Before the fateful song, Bird and his band played several other tracks from the latest album, opening with the intense and promising “Capsized,” followed by “Tenuousness,” one of my favorites from Noble Beast, which showcases his bright and jaunty violin and melodies. There followed a stretch of songs necessarily interpreted as guitar-forward numbers, like “Puma” and “Are You Serious,” which strips them of many ingredients that grant Bird’s music its unique qualities. “Lusitania,” “Truth Lies Low,” and “Left-Handed Kisses” all desperately missed their duet partners and backing vocals; charming as they were, his efforts at getting coy with himself could not fill the void of Fiona Apple’s raspy, accusatory counterweight that really makes the song. In fact, the sound quality was so exceptional that you could hear every scratch and glide of Bird’s bow across the strings. I would have loved for Apple’s voice to have received the same treatment. (He did, however, assure us that she did send her regards.)

And while Truth Lies Low is an album standout thanks to ethereal backing vocals from Moses Sumney, the live performance made up for his absence with a stunningly complex treatment of loops upon loops of crying violin, constructed at the beginning and returned to close the song. “Three White Horses” only benefitted from the live construct of a whistle track in four-part harmony, adding two additional accent layers, and eventually slowing the loop to a deconstructed, grinding halt.

Following the fateful song, the atmosphere took a turn for the moody and sultry. “Imitosis,” a personal favorite from 2007’s Armchair Apocrypha, saw Bird strike a stunning profile in pensive blue, reflecting the backdrop in motion. Throughout the night, flat black panels outlined in Technicolor bulbs like gigantic Lite Brite cast a color-changing glow around the band members’ silhouettes, also built of shades of gray and faded black. The coarse scratching of bow on strings heightened the tension and longing in the show, paving the way for “Pulaski at Night” and “Armchairs,” a stunning treat for the evening: “I dreamed you were a cosmonaut/ of the space between our chairs/ and I was a cartographer/ of the tangles in your hair.” This is one song in which his voice is expressive and compelling enough to stand alone, taking on heart-wrenching tones of Jeff Buckley proportion and dramatic pause: “You didn’t write, you didn’t call/ it didn’t cross your mind at all/ and through the waves/ the waves of a.m. squall/ you couldn’t feel a thing at all.” It was a climactic end to the full set that left the audience in the palm of Bird’s hand, begging for more with unwavering applause.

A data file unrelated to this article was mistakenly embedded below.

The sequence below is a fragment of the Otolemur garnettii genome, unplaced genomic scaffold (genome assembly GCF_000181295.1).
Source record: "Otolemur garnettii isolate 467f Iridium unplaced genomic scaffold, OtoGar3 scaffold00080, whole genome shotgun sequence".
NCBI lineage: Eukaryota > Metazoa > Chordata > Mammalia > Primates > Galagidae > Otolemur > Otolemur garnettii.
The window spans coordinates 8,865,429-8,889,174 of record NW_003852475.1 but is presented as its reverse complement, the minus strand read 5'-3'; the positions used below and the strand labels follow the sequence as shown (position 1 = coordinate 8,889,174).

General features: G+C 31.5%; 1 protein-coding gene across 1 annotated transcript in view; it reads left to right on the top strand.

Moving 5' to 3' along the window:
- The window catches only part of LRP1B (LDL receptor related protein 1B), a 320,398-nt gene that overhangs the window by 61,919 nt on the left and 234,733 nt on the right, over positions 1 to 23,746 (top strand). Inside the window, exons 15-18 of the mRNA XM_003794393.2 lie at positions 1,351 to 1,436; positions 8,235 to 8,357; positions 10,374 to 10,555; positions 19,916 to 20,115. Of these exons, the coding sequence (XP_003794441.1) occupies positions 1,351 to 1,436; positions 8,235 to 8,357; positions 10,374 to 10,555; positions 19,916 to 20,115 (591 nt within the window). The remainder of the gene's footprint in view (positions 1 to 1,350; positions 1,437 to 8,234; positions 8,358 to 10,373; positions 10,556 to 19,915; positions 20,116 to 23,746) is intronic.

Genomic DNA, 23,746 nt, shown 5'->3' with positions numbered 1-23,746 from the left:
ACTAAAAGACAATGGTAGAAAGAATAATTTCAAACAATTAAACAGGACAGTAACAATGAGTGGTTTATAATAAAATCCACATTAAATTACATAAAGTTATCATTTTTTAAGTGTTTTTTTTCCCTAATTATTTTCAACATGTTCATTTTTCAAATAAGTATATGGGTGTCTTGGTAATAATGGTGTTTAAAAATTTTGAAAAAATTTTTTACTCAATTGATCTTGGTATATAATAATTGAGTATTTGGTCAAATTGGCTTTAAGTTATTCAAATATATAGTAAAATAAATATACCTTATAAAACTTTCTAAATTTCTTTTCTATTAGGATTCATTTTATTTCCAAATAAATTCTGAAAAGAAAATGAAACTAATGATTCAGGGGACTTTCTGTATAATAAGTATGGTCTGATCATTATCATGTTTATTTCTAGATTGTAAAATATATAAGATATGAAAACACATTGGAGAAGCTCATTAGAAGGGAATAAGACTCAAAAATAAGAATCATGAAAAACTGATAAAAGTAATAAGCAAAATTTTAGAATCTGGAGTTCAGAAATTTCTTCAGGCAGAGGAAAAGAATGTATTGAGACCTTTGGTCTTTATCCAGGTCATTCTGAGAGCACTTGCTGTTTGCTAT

Returning for their encore, the musicians regrouped in a trio of acoustic strings huddled around a single microphone, just in front of the drum kit, introducing yet another quality of sound to the evening. “Give It Away” benefitted from the trio of singers and dynamic energy of their forces combined. The intimate arrangement also breathed new life into a charming version of Neil Young’s “Harvest.” As a parting gift, we were treated to a tentative theme song from Bird’s fantasy children’s program—Professor Socks—before the band assumed formation for the closing number, “The New Saint Jude.”

All told, it was one of the best Andrew Bird performances I’ve seen: varied and complex, with something for everyone—except, of course, for that fateful song, which is not meant to be understood by the likes of me. Does this mean we can’t be friends? Does this mean I’m not going to understand your music anymore? Well, I’m not so easy to shake as all that. As long as the violin and whistling still have their place in the music, I’ll keep coming back for more. And I’ll amuse myself with the “problems that seem like luxuries” (#childfreeworldproblems), like trying to sympathize with your grownup problems, since my childless self has the time for that. | Courtney Dowdall

Be the first to comment

Leave a Reply